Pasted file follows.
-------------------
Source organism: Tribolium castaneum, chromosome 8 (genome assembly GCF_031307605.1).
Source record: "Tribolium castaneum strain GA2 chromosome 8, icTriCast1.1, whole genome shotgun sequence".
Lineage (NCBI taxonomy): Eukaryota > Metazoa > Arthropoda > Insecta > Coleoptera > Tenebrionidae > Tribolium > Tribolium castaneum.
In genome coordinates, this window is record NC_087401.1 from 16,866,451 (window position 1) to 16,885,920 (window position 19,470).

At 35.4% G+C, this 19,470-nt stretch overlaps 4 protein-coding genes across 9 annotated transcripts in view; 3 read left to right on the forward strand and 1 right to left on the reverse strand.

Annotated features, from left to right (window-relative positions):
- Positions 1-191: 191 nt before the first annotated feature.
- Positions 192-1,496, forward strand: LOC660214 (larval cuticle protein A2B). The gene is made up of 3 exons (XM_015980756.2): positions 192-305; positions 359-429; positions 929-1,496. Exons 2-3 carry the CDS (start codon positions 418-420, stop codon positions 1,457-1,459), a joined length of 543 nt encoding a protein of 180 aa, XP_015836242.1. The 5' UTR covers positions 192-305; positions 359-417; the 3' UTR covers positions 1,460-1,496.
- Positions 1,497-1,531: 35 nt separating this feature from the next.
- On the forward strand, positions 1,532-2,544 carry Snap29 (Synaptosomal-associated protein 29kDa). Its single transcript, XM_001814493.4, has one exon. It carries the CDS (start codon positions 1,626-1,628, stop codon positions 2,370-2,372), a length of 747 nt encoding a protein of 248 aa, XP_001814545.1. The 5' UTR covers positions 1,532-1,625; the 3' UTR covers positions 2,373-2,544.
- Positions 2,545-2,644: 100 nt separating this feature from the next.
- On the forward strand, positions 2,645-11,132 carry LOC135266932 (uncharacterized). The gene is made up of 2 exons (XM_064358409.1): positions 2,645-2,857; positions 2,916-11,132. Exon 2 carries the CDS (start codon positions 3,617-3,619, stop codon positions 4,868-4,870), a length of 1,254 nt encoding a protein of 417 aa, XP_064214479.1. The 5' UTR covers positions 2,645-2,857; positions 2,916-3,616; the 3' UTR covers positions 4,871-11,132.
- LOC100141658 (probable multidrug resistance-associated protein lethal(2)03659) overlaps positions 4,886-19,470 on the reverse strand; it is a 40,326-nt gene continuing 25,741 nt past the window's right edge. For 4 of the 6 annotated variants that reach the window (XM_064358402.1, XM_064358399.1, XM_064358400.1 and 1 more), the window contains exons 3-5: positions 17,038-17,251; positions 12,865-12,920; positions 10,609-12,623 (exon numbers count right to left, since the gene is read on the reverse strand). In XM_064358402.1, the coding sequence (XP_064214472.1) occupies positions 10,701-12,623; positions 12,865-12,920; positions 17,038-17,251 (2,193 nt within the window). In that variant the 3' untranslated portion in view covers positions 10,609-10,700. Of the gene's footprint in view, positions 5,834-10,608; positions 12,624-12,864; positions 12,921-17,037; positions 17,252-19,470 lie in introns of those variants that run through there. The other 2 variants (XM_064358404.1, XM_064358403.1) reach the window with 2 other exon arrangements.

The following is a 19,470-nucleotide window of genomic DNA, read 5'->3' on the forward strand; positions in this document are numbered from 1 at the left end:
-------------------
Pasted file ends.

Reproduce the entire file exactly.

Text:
Source organism: Tribolium castaneum, chromosome 8 (genome assembly GCF_031307605.1).
Source record: "Tribolium castaneum strain GA2 chromosome 8, icTriCast1.1, whole genome shotgun sequence".
Lineage (NCBI taxonomy): Eukaryota > Metazoa > Arthropoda > Insecta > Coleoptera > Tenebrionidae > Tribolium > Tribolium castaneum.
In genome coordinates, this window is record NC_087401.1 from 16,866,451 (window position 1) to 16,885,920 (window position 19,470).

At 35.4% G+C, this 19,470-nt stretch overlaps 4 protein-coding genes across 9 annotated transcripts in view; 3 read left to right on the forward strand and 1 right to left on the reverse strand.

Annotated features, from left to right (window-relative positions):
- Positions 1-191: 191 nt before the first annotated feature.
- Positions 192-1,496, forward strand: LOC660214 (larval cuticle protein A2B). The gene is made up of 3 exons (XM_015980756.2): positions 192-305; positions 359-429; positions 929-1,496. Exons 2-3 carry the CDS (start codon positions 418-420, stop codon positions 1,457-1,459), a joined length of 543 nt encoding a protein of 180 aa, XP_015836242.1. The 5' UTR covers positions 192-305; positions 359-417; the 3' UTR covers positions 1,460-1,496.
- Positions 1,497-1,531: 35 nt separating this feature from the next.
- On the forward strand, positions 1,532-2,544 carry Snap29 (Synaptosomal-associated protein 29kDa). Its single transcript, XM_001814493.4, has one exon. It carries the CDS (start codon positions 1,626-1,628, stop codon positions 2,370-2,372), a length of 747 nt encoding a protein of 248 aa, XP_001814545.1. The 5' UTR covers positions 1,532-1,625; the 3' UTR covers positions 2,373-2,544.
- Positions 2,545-2,644: 100 nt separating this feature from the next.
- On the forward strand, positions 2,645-11,132 carry LOC135266932 (uncharacterized). The gene is made up of 2 exons (XM_064358409.1): positions 2,645-2,857; positions 2,916-11,132. Exon 2 carries the CDS (start codon positions 3,617-3,619, stop codon positions 4,868-4,870), a length of 1,254 nt encoding a protein of 417 aa, XP_064214479.1. The 5' UTR covers positions 2,645-2,857; positions 2,916-3,616; the 3' UTR covers positions 4,871-11,132.
- LOC100141658 (probable multidrug resistance-associated protein lethal(2)03659) overlaps positions 4,886-19,470 on the reverse strand; it is a 40,326-nt gene continuing 25,741 nt past the window's right edge. For 4 of the 6 annotated variants that reach the window (XM_064358402.1, XM_064358399.1, XM_064358400.1 and 1 more), the window contains exons 3-5: positions 17,038-17,251; positions 12,865-12,920; positions 10,609-12,623 (exon numbers count right to left, since the gene is read on the reverse strand). In XM_064358402.1, the coding sequence (XP_064214472.1) occupies positions 10,701-12,623; positions 12,865-12,920; positions 17,038-17,251 (2,193 nt within the window). In that variant the 3' untranslated portion in view covers positions 10,609-10,700. Of the gene's footprint in view, positions 5,834-10,608; positions 12,624-12,864; positions 12,921-17,037; positions 17,252-19,470 lie in introns of those variants that run through there. The other 2 variants (XM_064358404.1, XM_064358403.1) reach the window with 2 other exon arrangements.

The following is a 19,470-nucleotide window of genomic DNA, read 5'->3' on the forward strand; positions in this document are numbered from 1 at the left end: